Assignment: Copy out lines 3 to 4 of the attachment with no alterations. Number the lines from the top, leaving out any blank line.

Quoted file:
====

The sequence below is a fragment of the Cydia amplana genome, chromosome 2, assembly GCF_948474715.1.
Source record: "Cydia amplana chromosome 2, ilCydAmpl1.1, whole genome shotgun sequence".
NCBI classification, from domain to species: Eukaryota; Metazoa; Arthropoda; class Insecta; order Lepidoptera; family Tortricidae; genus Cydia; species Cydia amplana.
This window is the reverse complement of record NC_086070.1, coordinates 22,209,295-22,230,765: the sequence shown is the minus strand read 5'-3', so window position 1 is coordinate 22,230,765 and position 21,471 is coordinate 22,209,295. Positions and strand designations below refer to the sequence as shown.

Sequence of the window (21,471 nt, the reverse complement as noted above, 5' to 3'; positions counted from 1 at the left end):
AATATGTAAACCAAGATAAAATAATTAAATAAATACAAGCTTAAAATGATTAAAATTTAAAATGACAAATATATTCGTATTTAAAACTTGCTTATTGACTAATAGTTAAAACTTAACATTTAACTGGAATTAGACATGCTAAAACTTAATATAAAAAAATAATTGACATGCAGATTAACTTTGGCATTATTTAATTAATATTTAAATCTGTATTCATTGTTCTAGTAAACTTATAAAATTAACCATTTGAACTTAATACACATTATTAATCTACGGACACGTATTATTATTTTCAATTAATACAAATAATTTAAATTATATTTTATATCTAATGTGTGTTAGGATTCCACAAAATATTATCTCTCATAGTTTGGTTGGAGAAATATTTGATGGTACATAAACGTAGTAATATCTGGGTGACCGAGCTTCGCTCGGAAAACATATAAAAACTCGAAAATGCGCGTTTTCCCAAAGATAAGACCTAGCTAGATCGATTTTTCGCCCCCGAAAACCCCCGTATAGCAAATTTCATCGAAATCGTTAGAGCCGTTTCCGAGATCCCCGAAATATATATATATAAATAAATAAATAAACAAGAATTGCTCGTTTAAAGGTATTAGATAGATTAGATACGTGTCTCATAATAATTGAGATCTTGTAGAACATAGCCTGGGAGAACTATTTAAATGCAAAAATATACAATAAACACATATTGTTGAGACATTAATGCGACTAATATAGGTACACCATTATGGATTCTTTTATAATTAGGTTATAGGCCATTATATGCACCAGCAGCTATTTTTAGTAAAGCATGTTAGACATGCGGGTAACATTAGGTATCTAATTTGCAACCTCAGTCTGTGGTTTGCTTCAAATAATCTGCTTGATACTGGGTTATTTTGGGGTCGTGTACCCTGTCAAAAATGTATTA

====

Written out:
NCBI classification, from domain to species: Eukaryota; Metazoa; Arthropoda; class Insecta; order Lepidoptera; family Tortricidae; genus Cydia; species Cydia amplana.
This window is the reverse complement of record NC_086070.1, coordinates 22,209,295-22,230,765: the sequence shown is the minus strand read 5'-3', so window position 1 is coordinate 22,230,765 and position 21,471 is coordinate 22,209,295. Positions and strand designations below refer to the sequence as shown.